Constantly treading the line between documentary and fiction, The City of The Future veers from tragic memories of the past to new perspectives of the future. This vibrant and delicate feature deals with the forced removal of the population from five small towns for the establishment of a hydroelectric power plant and the third biggest artificial lake in the world, the Sobradinho Dam. This took place during the 1960s in the semi-arid hinterlands of the Brazilian Northeast, in the state of Bahia. This sets the basis for the introduction of the film’s narrative.
The film begins in a classroom during the present, with fragments of a documentary portraying the exodus of the people to newly created city of Serra do Ramalho, in a very inhospitable location. Ironically, this is the “city of the future”. In his class, history teacher Gilmar introduces the students to their origins.
Perhaps this is not the ideal setting for an usual gay love triangle to unfold. Not only is the climate dry and unpleasant, but also locals are very conservative and chauvinistic. But hold on! Polyamorous relations are becoming increasingly common and acceptable in many parts of the world. A 2014 Newsweek article estimated that more than 500,000 polyamorous relationships existed in the US. Across Europe many organisations have been funded to support and provide resources for those curious about polyamory, ethical non-monogamy, and relationship anarchy. One fine example is organisation Polyamory in the UK.
Homosexuality or bisexuality are not the central theme and leitmotif of the film. Instead, it focuses on advent of polyamory, the practice of, or desire for, intimate relationships where individuals may have more than one partner, with the knowledge and consent of all partners. Watching the connection amongst Gilmar (Gilmar Santos), Milla (Milla Suzart) and Igor (Igor Santos) sparks our knowledge of a ‘new’ possible way of establishing loving relationships, pointing to non-traditional family models. Milla is expecting a child from Gilmar, who loves both Milla and Igor. Could they maybe form the “family of the future”?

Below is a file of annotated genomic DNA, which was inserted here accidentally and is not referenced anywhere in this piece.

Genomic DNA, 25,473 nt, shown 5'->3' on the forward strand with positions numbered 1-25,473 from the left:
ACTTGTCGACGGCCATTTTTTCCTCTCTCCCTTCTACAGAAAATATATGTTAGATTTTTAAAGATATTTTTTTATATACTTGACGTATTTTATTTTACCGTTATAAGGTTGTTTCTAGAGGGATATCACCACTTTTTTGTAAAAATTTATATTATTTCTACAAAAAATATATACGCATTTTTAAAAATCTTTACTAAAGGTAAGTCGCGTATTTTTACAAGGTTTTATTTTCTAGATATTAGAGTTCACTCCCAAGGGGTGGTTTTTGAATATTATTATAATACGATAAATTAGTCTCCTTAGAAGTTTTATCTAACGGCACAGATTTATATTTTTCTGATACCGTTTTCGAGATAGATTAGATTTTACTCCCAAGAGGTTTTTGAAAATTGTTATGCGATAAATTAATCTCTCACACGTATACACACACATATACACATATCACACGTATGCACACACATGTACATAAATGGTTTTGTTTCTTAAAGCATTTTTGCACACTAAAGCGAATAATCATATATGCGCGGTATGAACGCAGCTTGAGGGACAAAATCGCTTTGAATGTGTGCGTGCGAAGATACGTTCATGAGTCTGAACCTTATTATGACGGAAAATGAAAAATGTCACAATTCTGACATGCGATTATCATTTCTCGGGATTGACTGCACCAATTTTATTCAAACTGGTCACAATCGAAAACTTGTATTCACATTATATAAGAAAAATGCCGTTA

The City of The Future is a lyrical account of times – past, present and future. It constantly time travels from future to present to past and back, and we are smoothly and seamlessly transported through long periods with strong and clever ellipsis that leaves the audience to fill the gaps with their imagination.
Milla’s confident and unusual attitude towards sex and love is akin to Darlene in the Brazilian classic Me, You, Them (Andrucha Waddington, 2000) – which also deals with a love triangle. So does the also Brazilian film Lower City (Sérgio Machado, 2015). The mise-en-scène and the desire of Igor to become a rodeo cowboy evokes the atmosphere of Neon Bull (Gabriel Mascaro, 2015). It’s almost as if filmmakers Cláudio Marques and Marília Hughes cherry-picked some of the best moments of cinema from Northeastern Brazil, rearranging the pieces in order to create their own cinematic identity. City of The Future is their second feature; their first film After the Rain was warmly received by critics and audiences in Brazil just three years ago.
This is a very universal love story, not just a Brazilian affair. The conflict between traditionalists and those who push social boundaries will resonate with many countries. There’s something magic about how the directors illustrate these contrasts. They focus on the love and bonding, instead of resorting to the more facile solution: extracting drama from the difficulties.
City of The Future was first shown at the V Olhar do Cinema, a film festival in Southern Brazil. It is currently seeking distributors outside Brazil. You can contact the director Cláudio Marques via email email@example.com for more information about distribution and exhibition of the film. DMovies believes that the film has global potential not just within the LGBT circuit, but also for audiences keen to see a candid and novel approach to romance.
Below is the film trailer: